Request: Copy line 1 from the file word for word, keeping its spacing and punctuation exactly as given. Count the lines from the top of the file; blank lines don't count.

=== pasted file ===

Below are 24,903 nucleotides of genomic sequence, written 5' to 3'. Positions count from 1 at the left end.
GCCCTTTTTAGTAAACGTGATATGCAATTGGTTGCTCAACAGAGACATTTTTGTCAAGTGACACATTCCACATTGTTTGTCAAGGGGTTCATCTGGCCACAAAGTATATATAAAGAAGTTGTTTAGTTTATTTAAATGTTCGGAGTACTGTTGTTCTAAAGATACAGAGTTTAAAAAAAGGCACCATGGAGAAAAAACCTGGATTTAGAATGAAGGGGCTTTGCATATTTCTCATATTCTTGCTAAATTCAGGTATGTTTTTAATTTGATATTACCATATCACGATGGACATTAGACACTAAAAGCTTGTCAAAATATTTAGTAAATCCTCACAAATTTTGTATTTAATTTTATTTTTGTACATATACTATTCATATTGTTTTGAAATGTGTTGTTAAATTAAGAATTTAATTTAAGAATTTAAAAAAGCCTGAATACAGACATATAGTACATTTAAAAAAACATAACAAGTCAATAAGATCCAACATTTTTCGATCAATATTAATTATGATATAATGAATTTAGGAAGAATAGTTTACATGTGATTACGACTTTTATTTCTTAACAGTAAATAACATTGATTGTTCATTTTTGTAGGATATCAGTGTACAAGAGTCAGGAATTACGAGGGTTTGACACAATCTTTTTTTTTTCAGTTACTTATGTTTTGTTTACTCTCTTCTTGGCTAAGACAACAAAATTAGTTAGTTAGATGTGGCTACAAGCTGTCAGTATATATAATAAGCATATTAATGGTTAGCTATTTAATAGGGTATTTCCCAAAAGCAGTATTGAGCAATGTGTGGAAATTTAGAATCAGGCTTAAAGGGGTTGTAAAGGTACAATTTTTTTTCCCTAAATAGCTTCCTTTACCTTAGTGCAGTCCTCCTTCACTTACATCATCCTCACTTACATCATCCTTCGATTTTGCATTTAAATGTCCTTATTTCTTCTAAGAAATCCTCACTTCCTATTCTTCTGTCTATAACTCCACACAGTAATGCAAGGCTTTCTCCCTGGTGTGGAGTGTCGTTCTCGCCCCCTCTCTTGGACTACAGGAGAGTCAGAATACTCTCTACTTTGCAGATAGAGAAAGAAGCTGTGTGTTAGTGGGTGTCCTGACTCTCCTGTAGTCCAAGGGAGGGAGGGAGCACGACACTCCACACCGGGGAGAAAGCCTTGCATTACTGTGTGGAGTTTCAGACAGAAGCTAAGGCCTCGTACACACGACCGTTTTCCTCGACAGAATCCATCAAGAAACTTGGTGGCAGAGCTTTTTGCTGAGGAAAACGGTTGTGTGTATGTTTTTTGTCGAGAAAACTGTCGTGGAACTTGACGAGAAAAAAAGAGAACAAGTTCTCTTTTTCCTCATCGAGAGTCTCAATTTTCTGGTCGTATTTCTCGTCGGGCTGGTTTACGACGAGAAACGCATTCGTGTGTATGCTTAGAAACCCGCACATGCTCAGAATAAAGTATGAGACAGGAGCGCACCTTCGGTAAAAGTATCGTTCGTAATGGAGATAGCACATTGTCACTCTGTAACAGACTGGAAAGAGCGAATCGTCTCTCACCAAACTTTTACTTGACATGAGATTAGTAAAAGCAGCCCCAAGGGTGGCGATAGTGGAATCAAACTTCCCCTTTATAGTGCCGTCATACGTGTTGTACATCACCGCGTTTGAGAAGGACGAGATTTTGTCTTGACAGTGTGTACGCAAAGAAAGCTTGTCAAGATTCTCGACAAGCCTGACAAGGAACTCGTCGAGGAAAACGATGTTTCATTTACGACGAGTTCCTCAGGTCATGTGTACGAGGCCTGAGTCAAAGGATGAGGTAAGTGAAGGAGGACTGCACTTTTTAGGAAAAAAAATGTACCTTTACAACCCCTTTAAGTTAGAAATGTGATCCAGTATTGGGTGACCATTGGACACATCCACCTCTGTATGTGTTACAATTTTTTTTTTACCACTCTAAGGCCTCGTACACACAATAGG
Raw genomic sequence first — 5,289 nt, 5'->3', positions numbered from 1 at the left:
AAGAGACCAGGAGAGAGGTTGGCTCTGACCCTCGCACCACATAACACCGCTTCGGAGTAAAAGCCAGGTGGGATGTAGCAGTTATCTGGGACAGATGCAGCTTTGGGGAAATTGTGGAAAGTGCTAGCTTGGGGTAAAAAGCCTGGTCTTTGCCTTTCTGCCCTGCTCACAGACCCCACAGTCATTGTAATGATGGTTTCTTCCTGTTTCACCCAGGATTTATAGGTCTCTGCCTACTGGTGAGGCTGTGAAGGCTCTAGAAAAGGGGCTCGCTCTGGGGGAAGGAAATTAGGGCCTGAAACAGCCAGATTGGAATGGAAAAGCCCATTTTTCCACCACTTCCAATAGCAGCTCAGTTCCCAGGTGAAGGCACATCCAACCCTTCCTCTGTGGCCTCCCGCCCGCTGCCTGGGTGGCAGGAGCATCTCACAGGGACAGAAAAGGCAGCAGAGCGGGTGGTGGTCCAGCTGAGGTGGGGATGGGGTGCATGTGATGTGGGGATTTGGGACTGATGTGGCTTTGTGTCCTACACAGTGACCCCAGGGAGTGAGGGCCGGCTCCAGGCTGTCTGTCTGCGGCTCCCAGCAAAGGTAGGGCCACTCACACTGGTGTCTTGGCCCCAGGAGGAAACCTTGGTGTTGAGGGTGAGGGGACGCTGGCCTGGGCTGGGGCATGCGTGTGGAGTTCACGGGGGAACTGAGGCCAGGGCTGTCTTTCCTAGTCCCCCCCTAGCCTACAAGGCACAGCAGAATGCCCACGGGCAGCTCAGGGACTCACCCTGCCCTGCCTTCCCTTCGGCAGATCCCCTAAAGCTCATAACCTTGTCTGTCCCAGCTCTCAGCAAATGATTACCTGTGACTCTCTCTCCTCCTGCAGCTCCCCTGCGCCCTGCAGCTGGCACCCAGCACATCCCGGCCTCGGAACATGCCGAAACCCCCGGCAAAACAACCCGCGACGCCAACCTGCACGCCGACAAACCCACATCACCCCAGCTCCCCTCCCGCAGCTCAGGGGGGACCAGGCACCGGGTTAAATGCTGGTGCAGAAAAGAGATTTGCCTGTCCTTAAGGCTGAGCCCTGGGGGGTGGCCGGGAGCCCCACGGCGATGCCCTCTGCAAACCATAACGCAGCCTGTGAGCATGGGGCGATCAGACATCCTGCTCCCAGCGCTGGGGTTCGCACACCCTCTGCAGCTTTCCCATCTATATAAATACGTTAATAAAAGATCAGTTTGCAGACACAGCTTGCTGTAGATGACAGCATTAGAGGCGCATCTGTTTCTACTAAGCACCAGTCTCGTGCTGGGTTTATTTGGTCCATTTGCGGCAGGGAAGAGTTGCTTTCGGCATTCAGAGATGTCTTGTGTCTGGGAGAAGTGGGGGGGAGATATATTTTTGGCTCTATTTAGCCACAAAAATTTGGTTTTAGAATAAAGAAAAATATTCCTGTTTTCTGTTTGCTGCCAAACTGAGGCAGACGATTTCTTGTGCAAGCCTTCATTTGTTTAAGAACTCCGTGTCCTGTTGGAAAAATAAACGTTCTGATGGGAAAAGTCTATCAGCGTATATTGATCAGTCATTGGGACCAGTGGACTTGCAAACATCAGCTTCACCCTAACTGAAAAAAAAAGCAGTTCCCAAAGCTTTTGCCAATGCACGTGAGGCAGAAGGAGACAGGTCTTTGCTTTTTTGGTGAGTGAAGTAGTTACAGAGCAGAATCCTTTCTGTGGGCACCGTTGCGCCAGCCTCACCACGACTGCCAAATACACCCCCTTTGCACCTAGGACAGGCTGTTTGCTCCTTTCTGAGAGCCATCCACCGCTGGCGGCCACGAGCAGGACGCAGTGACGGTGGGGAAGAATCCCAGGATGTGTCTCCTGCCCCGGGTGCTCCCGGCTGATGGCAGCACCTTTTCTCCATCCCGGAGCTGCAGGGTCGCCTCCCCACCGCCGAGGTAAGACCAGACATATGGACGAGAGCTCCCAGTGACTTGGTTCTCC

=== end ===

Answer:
Below are 24,903 nucleotides of genomic sequence, written 5' to 3'. Positions count from 1 at the left end.